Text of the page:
Sunday, October 23, 2011


The National air and Space Museum on the Washington Mall is a huge building, so big that a Skylab Space Station occupies just one corner. Even this structure can not contain the whole collection, so the larger aircraft are displayed at the Stephen F. Udvar Hazy center near Dulles Field. In the last post we saw the test vehicle Enterprise in a place of honour for Space Shuttles. The B-29 Enola Gay gives some idea of the scale of this building.

Even in this bigger space, the Concorde SST is a tight fit. From a high catwalk, it is difficult to get the whole plane in one shot. In its heyday Concorde regularly carried passengers at cruise speed of Mach 2. It could not travel faster, due to the effects of heat on an aluminum airframe. The cancelled Boeing SST would have been even bigger, 90 meters long. Planned to be built of lighter heat-resistant titanium, America's SST would have cruised at Mach 3. What would airports look like if these giants had survived?

Sustained flight at Mach 3 had been proven practical in the 1960's by this aircraft. Fitting for a plane that travelled to the edge of Space, the SR-71 Blackbird has a choice location in front of the entrance to the Space Hall.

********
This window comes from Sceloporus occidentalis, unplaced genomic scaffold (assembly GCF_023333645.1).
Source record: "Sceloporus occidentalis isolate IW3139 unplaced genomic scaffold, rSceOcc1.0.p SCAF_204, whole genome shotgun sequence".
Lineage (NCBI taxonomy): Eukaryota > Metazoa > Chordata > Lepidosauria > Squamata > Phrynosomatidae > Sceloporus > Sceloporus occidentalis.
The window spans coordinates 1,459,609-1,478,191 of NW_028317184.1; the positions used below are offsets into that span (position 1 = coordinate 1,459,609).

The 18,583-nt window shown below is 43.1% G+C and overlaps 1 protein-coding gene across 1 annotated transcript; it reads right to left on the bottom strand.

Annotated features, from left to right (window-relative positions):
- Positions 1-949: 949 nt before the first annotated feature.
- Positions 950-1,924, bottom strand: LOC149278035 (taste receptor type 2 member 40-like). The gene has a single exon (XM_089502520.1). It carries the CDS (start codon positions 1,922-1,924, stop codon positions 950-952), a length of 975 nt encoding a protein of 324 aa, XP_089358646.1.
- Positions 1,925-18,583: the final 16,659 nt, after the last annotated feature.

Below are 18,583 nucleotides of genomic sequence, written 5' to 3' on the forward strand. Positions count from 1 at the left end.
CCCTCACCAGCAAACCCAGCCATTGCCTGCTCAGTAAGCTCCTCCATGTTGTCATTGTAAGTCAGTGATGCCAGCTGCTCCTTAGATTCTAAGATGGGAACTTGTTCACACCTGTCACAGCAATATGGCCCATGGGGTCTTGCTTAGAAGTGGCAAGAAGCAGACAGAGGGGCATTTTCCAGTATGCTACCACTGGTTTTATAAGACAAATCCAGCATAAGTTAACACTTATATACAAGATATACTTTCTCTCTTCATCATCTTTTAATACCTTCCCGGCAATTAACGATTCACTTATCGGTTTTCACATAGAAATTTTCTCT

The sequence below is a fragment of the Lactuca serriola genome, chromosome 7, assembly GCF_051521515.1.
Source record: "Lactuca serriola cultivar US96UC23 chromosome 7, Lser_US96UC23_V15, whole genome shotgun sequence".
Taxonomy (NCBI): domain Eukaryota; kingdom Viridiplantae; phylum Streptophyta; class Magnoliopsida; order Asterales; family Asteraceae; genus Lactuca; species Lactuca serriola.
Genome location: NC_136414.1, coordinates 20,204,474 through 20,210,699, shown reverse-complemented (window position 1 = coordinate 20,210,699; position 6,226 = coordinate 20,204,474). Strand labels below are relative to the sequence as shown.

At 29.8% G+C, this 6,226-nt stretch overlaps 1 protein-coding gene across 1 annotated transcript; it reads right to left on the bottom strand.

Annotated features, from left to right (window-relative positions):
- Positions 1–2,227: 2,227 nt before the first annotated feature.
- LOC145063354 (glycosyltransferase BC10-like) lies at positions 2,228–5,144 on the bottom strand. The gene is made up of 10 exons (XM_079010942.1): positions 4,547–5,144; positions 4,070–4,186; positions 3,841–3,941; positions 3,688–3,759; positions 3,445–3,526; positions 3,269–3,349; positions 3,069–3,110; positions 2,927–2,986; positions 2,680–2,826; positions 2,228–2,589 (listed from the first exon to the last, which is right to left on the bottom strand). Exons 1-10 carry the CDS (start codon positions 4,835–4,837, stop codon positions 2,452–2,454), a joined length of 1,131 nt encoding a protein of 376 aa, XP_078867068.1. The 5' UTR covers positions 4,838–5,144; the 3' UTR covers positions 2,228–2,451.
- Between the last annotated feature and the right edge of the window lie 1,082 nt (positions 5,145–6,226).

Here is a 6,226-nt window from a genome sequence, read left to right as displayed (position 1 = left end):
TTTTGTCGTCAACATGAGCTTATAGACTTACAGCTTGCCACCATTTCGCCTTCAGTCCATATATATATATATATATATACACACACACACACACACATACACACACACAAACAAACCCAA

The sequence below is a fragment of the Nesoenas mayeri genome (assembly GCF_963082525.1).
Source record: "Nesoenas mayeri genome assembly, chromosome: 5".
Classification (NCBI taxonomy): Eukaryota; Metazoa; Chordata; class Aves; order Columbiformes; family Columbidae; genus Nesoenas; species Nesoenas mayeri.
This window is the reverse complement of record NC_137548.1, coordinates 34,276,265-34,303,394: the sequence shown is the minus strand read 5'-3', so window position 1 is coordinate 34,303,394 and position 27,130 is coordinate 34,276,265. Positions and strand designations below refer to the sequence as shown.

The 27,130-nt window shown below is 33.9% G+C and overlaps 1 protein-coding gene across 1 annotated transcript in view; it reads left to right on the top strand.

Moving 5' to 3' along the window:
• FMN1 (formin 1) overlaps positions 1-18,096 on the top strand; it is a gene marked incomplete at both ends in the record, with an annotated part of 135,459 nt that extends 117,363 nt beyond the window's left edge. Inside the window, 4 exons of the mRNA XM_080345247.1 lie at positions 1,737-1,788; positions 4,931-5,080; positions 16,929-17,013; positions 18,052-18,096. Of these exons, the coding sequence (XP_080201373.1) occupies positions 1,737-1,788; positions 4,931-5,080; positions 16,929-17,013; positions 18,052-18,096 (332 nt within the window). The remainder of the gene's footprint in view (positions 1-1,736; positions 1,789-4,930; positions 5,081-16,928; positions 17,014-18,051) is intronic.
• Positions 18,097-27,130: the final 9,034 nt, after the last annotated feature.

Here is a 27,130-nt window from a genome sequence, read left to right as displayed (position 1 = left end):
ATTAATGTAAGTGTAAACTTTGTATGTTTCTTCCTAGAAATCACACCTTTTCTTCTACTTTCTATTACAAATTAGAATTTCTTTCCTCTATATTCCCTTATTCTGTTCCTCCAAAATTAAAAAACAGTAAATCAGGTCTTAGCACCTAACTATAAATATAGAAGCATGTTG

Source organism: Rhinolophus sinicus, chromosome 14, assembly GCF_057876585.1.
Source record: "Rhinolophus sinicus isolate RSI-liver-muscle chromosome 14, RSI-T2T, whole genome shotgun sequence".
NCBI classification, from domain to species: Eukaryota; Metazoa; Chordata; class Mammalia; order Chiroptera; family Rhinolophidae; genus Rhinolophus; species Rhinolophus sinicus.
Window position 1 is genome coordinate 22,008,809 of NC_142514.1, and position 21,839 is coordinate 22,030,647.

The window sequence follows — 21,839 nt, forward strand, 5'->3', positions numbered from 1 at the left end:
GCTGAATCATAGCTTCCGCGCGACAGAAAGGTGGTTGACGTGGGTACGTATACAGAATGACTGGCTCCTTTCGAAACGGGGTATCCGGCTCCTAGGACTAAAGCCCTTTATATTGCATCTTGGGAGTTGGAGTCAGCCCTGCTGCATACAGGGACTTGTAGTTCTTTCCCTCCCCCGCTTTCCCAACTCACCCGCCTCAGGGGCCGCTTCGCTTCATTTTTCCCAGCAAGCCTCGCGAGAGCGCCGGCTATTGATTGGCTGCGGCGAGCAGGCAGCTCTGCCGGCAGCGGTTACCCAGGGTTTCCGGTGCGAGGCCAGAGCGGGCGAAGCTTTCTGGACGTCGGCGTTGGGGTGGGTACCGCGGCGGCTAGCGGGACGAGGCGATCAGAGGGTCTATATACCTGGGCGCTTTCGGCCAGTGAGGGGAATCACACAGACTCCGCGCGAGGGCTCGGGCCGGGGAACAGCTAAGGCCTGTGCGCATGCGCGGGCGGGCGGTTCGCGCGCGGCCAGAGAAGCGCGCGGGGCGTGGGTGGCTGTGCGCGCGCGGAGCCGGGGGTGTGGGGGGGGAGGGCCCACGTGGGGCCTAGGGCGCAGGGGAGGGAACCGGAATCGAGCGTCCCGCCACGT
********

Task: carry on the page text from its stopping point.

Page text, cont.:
Enterprise is not the only historic object in the Space Hall. The Astronaut Quarantine Facility housed the Apollo 11 crew on their return to an aircraft carrier. Prior to their mission, no fresh samples had ever been returned from the Moon. Scientists were not completely sure that the Moon was lifeless, and there was some fear of an ANDROMEDA STRAIN contagion. After the first Apollo missions and their samples had returned, the science community finally concluded that there were no Moon bogs.

In another corner is the miniature Mothership from CLOSE ENCOUNTERS OF THE THIRD KIND. Like our Space Station, it appears to be assembled from cylindrical modules. Something is universal about the circular shape. We can only imagine what sort of propulsion systems would drive a craft like this to the stars. Hopefully the Smithsonian will someday display a real starship.

My photo of Enterprise headlines the new Carnival of Space!